Cindy Ella by Robin Palmer

Bookshelf of a (Maybe) Teen Author, by Emily Russell.

This formulaic, fairy-tale-based romance will be a favorite with girls.” – School Library Journal

This book starts with Cindy’s letter to Castle Heights High’s newspaper editor. Of course, none of her letters are ever printed, so it doesn’t really matter that the whole thing is about the evils of prom. When the letter actually is printed, Cindy becomes a social outcast to everyone except her two best friends. Will her lower-than-ever status be erased? Or is her nouvea feminist, opinionated and good-willed self destined to live a life of television reruns alone with twenty-some cats?

This book really stinks, for a number of reasons. To be fair, some of it was more the publisher’s fault than the writer’s.

1. The back of the book spoils it. The little summary on the back is supposed to tell you the starting basics of the story and leave you wondering where it goes from there. In only twelve lines, the back of this book managed to explain the whole storyline.

2. Even without the summary spoilers, this story was still too predictable, even for a romance. They may all end with happily-ever-afters, but at least there’s something interesting before that. Or maybe there was some seemingly impossible obstacle preventing a relationship between hero and heroine. This book? Other than popularity (unoriginal!) there’s no conflict between their relationship.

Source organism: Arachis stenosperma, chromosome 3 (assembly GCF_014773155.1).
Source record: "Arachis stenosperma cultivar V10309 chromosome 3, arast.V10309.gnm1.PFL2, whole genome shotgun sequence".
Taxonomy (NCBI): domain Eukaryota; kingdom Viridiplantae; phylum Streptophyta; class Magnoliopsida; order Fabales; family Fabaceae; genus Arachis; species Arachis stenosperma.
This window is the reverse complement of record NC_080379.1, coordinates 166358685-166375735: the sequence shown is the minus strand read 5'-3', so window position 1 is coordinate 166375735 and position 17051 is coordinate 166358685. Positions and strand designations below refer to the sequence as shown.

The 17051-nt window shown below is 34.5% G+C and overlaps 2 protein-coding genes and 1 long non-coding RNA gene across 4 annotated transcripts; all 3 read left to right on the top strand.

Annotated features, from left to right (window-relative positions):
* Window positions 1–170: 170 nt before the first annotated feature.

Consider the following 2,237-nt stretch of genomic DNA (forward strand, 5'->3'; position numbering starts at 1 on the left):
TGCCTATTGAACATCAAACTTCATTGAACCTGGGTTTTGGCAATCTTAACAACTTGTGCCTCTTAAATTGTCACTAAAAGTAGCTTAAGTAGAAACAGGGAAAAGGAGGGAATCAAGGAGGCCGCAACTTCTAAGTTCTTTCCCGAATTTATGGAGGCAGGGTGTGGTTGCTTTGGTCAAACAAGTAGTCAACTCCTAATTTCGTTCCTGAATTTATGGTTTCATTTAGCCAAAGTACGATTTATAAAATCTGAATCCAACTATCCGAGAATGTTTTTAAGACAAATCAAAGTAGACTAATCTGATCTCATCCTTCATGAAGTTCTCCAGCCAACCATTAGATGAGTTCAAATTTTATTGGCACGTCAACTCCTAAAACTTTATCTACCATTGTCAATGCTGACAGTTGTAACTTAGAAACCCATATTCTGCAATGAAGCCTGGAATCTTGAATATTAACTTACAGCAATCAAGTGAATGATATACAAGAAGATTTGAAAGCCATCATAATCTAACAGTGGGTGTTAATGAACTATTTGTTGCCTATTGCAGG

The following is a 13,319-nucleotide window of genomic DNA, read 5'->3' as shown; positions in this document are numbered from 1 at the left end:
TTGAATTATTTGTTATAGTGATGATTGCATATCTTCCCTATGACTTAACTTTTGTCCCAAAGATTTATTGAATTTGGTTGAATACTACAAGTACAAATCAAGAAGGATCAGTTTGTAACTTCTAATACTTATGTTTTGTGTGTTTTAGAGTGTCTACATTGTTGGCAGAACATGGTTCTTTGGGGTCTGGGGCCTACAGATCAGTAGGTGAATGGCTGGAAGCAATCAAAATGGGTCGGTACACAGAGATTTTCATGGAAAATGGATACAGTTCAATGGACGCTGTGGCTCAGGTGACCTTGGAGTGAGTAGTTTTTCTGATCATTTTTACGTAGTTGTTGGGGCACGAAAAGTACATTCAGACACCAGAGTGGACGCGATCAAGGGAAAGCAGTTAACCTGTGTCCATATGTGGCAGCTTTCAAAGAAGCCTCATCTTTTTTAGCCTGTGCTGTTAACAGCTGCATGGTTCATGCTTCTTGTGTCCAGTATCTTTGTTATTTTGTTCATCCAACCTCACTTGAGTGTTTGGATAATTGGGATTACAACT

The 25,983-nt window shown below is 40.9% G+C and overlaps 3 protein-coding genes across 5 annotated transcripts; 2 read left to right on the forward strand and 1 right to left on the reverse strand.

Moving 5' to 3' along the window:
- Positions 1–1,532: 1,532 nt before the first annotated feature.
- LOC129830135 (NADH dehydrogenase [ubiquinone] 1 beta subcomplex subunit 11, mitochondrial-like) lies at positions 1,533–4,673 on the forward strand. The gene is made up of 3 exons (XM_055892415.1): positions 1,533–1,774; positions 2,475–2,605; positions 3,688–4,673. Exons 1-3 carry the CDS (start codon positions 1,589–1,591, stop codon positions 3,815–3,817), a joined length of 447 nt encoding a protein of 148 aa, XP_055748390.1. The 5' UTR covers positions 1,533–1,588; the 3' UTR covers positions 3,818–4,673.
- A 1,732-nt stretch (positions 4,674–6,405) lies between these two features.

3. From a Christian perspective, this was horrible:
a) The main character was a feminist.
b) Said main character’s best friends were a hippie girl and gay dude.
c) Every chapter had at least one cuss word.
These may be typical teen-lit stuff, but that doesn’t mean I approve of them.

4. Love was painted wrong. This is to be expected in today’s novels, but I still expected a little better. One day Cindy Ella is ‘totally in love’ with her crush; the next day, she is positive that her new tutor is her soul mate. Adults may call that ‘normal teenage thinking,’ but take it from a teenager and her friends: that is definitely not normal! Sure, having three crushes is just fine; calling every cute dude she meets her soul mate is going a little overboard.

Now, after this negative review, I want to point out that there is a positive. This would be the author’s portrayal of the characters. It’s hard for me to explain, but this is one of those fairy-tale rewrites where the ‘bad guys’ are actually real people. You know, airheads that you could definitely find in the stores of LA as opposed to airheads you would only find in a preteen comedy show.

For a good attempt at writing a teen’s perspective, and for character development, I’ll give this book one and a half stars. I was going to give it two, but… besides the points I listed, this novel was just plain boring and unoriginal.

~Emily Rachelle

Check out my blog! Struggles of a (Maybe) Teen Author


Leave a Reply

Your email address will not be published. Required fields are marked *

Time limit is exhausted. Please reload CAPTCHA.